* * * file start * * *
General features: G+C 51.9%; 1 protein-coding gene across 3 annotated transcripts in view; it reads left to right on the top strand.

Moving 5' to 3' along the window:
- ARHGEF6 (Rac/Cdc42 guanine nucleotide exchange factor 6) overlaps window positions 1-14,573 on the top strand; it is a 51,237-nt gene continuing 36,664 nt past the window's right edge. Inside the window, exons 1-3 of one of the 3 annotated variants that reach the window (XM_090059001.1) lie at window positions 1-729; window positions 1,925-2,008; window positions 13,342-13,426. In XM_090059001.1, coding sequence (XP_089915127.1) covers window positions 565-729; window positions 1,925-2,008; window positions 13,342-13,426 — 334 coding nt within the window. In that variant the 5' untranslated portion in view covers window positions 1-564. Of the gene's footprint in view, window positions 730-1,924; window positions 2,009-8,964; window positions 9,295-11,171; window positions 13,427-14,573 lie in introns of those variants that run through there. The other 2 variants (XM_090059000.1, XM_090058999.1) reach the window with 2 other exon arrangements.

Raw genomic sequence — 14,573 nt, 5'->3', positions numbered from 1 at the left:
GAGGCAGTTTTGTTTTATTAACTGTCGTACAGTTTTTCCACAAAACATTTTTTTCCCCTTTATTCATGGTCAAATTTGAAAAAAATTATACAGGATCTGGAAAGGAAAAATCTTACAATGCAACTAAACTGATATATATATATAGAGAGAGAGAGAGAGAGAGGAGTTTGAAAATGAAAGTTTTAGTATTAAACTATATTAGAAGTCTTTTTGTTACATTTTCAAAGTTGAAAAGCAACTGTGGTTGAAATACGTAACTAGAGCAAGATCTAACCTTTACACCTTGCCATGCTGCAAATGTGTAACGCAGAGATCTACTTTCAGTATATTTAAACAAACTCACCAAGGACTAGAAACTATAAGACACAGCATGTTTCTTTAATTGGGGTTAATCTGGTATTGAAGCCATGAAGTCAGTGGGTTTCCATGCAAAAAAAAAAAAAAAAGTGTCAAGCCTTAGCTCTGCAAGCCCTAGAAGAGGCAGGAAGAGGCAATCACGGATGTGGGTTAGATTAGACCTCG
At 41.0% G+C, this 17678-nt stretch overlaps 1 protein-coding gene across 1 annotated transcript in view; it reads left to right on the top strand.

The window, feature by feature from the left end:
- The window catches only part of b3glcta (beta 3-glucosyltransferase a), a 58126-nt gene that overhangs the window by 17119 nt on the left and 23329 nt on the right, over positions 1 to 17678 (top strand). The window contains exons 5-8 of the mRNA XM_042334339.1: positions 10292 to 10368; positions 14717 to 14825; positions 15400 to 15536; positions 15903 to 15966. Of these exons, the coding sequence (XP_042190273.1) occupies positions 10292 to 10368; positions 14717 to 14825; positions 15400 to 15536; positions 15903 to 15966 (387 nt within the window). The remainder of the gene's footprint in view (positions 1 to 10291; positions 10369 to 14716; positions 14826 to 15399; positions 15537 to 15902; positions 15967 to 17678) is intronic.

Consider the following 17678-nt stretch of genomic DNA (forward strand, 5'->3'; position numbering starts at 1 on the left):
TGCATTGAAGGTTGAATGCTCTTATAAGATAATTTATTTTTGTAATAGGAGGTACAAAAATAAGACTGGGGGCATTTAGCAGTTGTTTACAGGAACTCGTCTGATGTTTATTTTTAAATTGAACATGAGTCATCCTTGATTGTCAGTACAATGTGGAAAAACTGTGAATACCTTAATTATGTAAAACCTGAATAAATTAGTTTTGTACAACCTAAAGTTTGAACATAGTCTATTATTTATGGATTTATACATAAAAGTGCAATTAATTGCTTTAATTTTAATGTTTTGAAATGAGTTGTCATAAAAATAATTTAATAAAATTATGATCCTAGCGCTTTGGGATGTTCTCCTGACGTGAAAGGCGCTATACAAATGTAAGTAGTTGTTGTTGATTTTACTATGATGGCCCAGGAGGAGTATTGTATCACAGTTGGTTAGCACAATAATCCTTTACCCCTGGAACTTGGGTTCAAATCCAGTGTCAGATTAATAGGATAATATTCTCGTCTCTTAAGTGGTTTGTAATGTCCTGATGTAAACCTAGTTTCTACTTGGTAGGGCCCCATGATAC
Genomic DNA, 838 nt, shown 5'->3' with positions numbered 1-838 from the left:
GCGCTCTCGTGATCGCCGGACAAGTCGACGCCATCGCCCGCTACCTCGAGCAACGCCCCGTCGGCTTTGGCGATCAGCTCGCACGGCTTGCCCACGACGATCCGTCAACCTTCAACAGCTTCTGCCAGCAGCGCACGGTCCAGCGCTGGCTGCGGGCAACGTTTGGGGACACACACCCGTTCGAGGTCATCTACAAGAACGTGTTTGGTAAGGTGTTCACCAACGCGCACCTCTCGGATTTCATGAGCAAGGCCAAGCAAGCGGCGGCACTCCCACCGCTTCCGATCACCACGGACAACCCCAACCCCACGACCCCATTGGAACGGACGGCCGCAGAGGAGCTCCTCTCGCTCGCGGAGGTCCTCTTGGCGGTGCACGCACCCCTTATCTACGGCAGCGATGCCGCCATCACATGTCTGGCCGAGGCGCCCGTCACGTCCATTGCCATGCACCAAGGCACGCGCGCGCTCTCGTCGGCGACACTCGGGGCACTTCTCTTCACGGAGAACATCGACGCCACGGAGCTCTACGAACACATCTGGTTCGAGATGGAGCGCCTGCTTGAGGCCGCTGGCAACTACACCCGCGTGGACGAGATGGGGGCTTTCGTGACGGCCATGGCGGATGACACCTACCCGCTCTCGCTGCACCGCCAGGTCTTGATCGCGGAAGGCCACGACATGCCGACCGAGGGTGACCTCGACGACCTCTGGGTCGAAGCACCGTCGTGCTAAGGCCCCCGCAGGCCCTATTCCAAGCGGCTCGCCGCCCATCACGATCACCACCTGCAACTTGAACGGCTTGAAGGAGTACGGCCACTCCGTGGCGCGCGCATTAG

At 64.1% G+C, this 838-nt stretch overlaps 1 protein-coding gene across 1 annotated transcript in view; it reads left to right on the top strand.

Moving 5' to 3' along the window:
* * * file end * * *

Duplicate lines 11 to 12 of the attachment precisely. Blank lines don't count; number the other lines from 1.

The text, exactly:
Genomic DNA, 838 nt, shown 5'->3' with positions numbered 1-838 from the left:
GCGCTCTCGTGATCGCCGGACAAGTCGACGCCATCGCCCGCTACCTCGAGCAACGCCCCGTCGGCTTTGGCGATCAGCTCGCACGGCTTGCCCACGACGATCCGTCAACCTTCAACAGCTTCTGCCAGCAGCGCACGGTCCAGCGCTGGCTGCGGGCAACGTTTGGGGACACACACCCGTTCGAGGTCATCTACAAGAACGTGTTTGGTAAGGTGTTCACCAACGCGCACCTCTCGGATTTCATGAGCAAGGCCAAGCAAGCGGCGGCACTCCCACCGCTTCCGATCACCACGGACAACCCCAACCCCACGACCCCATTGGAACGGACGGCCGCAGAGGAGCTCCTCTCGCTCGCGGAGGTCCTCTTGGCGGTGCACGCACCCCTTATCTACGGCAGCGATGCCGCCATCACATGTCTGGCCGAGGCGCCCGTCACGTCCATTGCCATGCACCAAGGCACGCGCGCGCTCTCGTCGGCGACACTCGGGGCACTTCTCTTCACGGAGAACATCGACGCCACGGAGCTCTACGAACACATCTGGTTCGAGATGGAGCGCCTGCTTGAGGCCGCTGGCAACTACACCCGCGTGGACGAGATGGGGGCTTTCGTGACGGCCATGGCGGATGACACCTACCCGCTCTCGCTGCACCGCCAGGTCTTGATCGCGGAAGGCCACGACATGCCGACCGAGGGTGACCTCGACGACCTCTGGGTCGAAGCACCGTCGTGCTAAGGCCCCCGCAGGCCCTATTCCAAGCGGCTCGCCGCCCATCACGATCACCACCTGCAACTTGAACGGCTTGAAGGAGTACGGCCACTCCGTGGCGCGCGCATTAG